Inventor uses iPad to help visually impaired people “see” obstacles

Inventor uses iPad to help visually impaired people “see” obstacles

The iPad Pro is an excellent gadget, but one of its features is often overlooked by its users: the LiDAR scanner (acronym for Light Detection And Ranging). It is a sensor that uses measurement of reflected light properties to obtain information about analyzed objects and surfaces – a very specific technology that is rarely shipped in consumer devices for the general public.

  • iPhone 12 would have LiDAR sensor as big news in the set of cameras
  • Apple announces new iPad Pro to be "your next computer"
  • How to save your iPad battery?

However, youtuber Shane Wighton of the Stuff Made Here channel showed how useful such a scanner can be. He built equipment that uses an iPad Pro to make life easier for the visually impaired, using the LiDAR sensor to identify obstacles and alert the user through a stick with retractable pins. When walking towards a barrier, the stick projects or retracts the pins to guide the individual to change their trajectory.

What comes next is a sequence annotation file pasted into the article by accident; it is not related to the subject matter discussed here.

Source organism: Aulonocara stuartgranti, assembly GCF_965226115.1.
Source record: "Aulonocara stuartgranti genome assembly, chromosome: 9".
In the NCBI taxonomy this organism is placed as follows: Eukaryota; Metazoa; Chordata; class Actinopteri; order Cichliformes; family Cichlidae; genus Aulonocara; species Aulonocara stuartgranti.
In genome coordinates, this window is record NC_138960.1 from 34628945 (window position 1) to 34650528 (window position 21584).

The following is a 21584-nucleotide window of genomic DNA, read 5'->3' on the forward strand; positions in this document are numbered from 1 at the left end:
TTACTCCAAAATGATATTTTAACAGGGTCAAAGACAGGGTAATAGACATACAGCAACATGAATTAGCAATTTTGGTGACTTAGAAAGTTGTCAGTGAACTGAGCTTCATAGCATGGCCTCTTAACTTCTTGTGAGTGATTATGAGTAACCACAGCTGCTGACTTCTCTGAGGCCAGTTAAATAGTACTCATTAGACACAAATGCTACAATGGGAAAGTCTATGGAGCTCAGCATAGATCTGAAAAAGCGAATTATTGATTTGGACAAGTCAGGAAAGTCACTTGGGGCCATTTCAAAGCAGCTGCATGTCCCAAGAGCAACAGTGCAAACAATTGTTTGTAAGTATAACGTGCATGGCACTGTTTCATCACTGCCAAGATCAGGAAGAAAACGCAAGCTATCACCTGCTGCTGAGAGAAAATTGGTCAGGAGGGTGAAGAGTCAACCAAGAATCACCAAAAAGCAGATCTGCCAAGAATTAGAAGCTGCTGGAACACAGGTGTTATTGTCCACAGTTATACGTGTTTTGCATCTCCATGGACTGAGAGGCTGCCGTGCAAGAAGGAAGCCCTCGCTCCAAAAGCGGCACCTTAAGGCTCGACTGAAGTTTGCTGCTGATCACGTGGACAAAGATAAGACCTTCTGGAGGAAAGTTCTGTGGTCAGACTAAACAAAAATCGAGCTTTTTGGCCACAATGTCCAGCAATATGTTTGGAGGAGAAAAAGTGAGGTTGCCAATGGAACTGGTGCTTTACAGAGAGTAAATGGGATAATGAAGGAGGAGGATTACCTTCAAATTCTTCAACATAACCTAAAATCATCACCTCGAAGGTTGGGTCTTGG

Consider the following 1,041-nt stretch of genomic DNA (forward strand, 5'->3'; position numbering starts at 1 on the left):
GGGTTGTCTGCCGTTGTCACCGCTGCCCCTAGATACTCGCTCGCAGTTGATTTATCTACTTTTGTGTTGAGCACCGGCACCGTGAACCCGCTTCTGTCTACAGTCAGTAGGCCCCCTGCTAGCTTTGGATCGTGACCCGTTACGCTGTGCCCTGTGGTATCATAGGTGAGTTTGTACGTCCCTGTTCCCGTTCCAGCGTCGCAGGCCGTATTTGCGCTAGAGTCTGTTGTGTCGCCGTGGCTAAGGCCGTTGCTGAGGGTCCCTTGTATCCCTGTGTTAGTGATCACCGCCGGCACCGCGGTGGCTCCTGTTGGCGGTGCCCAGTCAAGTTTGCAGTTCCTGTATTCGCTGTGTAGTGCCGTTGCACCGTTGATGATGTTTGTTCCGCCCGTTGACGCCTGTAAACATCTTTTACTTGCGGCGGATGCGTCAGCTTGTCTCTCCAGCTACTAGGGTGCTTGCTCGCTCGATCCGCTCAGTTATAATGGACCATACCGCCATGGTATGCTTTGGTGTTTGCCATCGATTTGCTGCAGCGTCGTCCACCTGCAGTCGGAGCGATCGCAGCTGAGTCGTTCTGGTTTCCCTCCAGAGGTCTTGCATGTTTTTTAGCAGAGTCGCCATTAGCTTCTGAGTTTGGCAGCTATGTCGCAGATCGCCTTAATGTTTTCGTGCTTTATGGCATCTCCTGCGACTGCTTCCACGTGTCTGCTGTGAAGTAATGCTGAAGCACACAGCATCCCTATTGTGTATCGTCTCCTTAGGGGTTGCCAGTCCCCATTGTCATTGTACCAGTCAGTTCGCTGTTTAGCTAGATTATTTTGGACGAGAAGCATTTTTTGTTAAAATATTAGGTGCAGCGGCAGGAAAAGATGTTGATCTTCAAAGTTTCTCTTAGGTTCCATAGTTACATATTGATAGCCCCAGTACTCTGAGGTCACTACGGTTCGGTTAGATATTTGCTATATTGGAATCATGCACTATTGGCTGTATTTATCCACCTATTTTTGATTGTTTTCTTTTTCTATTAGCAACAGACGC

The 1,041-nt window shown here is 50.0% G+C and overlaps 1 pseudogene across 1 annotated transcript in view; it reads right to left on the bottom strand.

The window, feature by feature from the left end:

The “magic” occurs thanks to software created specifically for this purpose, which creates a kind of heat map based on shadows and lights on the surface of objects and communicates in real time with the stick (responsible for transforming all this data tactile feedback).

In the explanatory video of the invention, Wighton points out that, for now, the accuracy of the device is not as great as that of a Braille device, but it may be adapted for this purpose in the future. The project as a whole is somewhat rudimentary, but the idea is to improve it over time and – who knows – transform it into a commercial solution in the form of smart glasses, for example.